Rat adjuvant arthritis (AIA) is an experimental model of polyarthritis that has been widely used for preclinical testing of numerous anti-arthritic agents, which are either under preclinical or clinical investigation, or are currently used as therapeutics in this disease2-4. The lesions in adjuvant arthritis are somewhat less analogous to those seen in human RA than are the lesions of type II collagen arthritis in that there is less extensive pannus associated cartilage destruction. However, adjuvant arthritis has been used much more extensively for pharmaceutical testing and therefore more data exists for comparison in humans.
Rats are injected with 100 µL of FCA/LA (60 mg/mL) at the base of the tail on day 0.
The hallmarks of this model are reliable onset and progression of robust, easily measurable, polyarticular inflammation, marked bone resorption and periosteal bone proliferation. Cartilage destruction occurs but is disproportionally mild in comparison to the inflammation and bone destruction that occurs. Clinical evidence of arthritis occurs on day 9 or 10 after injection of adjuvant.
Additionally, splenomegaly occurs as a result of profound induction of extramedullary hematopoiesis in the red pulp in conjunction with pyogranulomatous inflammation in the red pulp and capsule. These changes are usually in association with mild to marked lymphoid atrophy. Ideally, an agent active in adjuvant disease should restore the spleen weights and morphology to normal as is the case with methotrexate treatment. Hepatomegaly also occurs as a result of hypertrophy of hepatocytes and should be beneficially affected by treatment. Also fairly consistently present in these animals is an anterior uveitis which may be histologically evaluated for treatment effects.
To assess disease progression, caliper measurements of ankle joint width or volume using a water displacement device are done prior to the onset of arthritis, and then every other day until the study is terminated. At termination, the tibiotarsal joint is transected at the level of the medial and lateral malleolus for determination of paw weights as another measure of inflammation or its inhibition.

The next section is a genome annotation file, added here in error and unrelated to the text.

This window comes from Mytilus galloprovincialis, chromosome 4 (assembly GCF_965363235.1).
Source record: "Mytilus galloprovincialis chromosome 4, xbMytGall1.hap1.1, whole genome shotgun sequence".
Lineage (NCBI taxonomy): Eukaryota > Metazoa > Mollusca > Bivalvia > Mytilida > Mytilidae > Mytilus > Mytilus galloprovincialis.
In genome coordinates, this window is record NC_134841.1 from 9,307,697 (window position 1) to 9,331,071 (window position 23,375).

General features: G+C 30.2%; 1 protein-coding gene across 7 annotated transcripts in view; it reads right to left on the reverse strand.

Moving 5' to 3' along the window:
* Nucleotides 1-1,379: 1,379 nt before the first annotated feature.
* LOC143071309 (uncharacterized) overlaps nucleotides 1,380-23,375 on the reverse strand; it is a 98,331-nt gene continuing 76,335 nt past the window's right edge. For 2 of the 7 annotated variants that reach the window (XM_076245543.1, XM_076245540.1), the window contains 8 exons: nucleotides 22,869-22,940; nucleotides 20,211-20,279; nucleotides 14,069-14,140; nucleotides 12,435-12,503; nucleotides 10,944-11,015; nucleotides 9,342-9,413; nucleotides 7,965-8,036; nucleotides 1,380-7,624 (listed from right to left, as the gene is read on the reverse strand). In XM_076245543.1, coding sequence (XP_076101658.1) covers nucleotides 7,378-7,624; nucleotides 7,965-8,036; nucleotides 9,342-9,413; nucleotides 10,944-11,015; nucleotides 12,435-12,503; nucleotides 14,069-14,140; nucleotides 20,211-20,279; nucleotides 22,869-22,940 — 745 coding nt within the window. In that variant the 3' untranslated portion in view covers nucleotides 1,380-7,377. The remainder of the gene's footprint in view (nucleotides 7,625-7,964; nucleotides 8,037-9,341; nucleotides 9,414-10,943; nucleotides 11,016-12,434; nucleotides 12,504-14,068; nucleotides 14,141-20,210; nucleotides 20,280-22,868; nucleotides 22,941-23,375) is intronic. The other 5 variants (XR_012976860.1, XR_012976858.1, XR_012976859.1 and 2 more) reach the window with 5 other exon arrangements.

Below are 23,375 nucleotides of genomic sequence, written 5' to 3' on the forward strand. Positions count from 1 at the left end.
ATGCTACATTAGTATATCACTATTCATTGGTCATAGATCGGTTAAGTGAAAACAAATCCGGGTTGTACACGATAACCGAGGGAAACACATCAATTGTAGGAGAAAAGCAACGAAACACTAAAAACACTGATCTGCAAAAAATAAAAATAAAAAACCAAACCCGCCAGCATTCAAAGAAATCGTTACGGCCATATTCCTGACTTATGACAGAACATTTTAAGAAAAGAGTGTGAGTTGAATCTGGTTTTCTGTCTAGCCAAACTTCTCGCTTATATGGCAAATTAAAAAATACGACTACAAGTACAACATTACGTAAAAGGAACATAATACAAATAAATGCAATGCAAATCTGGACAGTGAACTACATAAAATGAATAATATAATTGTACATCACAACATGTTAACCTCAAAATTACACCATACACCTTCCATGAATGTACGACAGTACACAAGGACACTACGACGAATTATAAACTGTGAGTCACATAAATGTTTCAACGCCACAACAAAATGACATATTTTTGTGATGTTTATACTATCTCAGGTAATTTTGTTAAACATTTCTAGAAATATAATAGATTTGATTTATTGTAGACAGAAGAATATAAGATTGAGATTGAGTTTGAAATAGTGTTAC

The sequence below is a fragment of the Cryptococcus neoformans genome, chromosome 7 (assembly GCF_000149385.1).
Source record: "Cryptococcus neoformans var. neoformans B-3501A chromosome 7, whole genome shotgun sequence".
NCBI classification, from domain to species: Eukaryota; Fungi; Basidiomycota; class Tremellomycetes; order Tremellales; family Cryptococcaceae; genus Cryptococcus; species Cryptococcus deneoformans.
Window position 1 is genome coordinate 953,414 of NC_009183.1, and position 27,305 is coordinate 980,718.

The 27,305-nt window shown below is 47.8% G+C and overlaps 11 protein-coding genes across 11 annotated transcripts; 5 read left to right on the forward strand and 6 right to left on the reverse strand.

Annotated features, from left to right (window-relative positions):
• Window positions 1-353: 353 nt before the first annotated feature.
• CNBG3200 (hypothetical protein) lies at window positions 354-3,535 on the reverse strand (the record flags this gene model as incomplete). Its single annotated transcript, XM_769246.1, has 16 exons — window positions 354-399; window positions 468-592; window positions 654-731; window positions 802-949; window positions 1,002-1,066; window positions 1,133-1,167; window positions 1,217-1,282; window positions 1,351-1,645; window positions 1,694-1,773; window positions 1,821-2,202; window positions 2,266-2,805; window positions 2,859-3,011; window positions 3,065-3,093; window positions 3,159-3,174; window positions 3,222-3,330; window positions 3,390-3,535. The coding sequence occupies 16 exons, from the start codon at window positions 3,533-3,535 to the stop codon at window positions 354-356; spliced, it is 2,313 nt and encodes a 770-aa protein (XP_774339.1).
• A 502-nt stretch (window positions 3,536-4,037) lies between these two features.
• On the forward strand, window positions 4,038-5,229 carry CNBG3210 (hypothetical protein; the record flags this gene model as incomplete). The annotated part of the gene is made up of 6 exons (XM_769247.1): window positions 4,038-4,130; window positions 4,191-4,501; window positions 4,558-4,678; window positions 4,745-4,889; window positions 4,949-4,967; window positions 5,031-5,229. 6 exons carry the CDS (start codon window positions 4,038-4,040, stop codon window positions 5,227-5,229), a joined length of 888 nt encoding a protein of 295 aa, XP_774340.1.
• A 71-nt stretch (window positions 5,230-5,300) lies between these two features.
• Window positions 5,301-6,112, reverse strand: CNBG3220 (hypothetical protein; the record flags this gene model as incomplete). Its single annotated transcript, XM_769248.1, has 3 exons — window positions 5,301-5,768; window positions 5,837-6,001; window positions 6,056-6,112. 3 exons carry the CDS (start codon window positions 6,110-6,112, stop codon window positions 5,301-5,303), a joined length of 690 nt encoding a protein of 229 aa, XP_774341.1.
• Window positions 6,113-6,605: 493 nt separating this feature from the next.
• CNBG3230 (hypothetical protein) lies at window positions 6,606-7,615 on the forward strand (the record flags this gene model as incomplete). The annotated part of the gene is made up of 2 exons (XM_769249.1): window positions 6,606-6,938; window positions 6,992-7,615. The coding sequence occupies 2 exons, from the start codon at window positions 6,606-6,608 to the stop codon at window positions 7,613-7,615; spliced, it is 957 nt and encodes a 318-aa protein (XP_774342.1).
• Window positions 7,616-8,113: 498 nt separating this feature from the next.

Ankles are given scores of 0 to 7 for inflammation, cartilage damage, pannus formation, and bone resorption according to these methods.
Also, spleens are given scores of 0 to 5 for splenic inflammation, lymphoid atrophy, and extramedullary hematopoiesis according to these methods.
Various stress-related factors including manipulations during the test period (pharmacokinetic sampling), frequency of dosing (QD vs BID) or type of vehicle used can influence the disease progression.
Clinically used agents that are active in adjuvant arthritis include corticosteroids and nonsteroidal anti-inflammatory drugs (NSAIDs) such as indomethacin and low dose methotrexate. Interleukin-1 receptor antagonist (IL-1ra) and soluble TNF receptors also have activity in this model9-12. Inhibition of IL-1 in the adjuvant model dramatically inhibits the bone resorption that is a prominent feature of this disease but has little effect on the inflammation. Combination therapies, a likely clinical scenario, in this model using IL-1ra and methotrexate have shown the potential for additive effects10. Combinations may allow the reduction in dose of more toxic agents such as methotrexate while achieving superior efficacy than could be achieved with either agent alone.
The soluble TNF receptors have also been evaluated for efficacy in this model. A pegylated version of the type I receptor (PEG sTNF-RI) is active against both inflammation and bone resorption11 and shows additive benefit when used in combination with traditional agents like methotrexate13 and dexamethasone12 as well as in combination with IL-1ra14.
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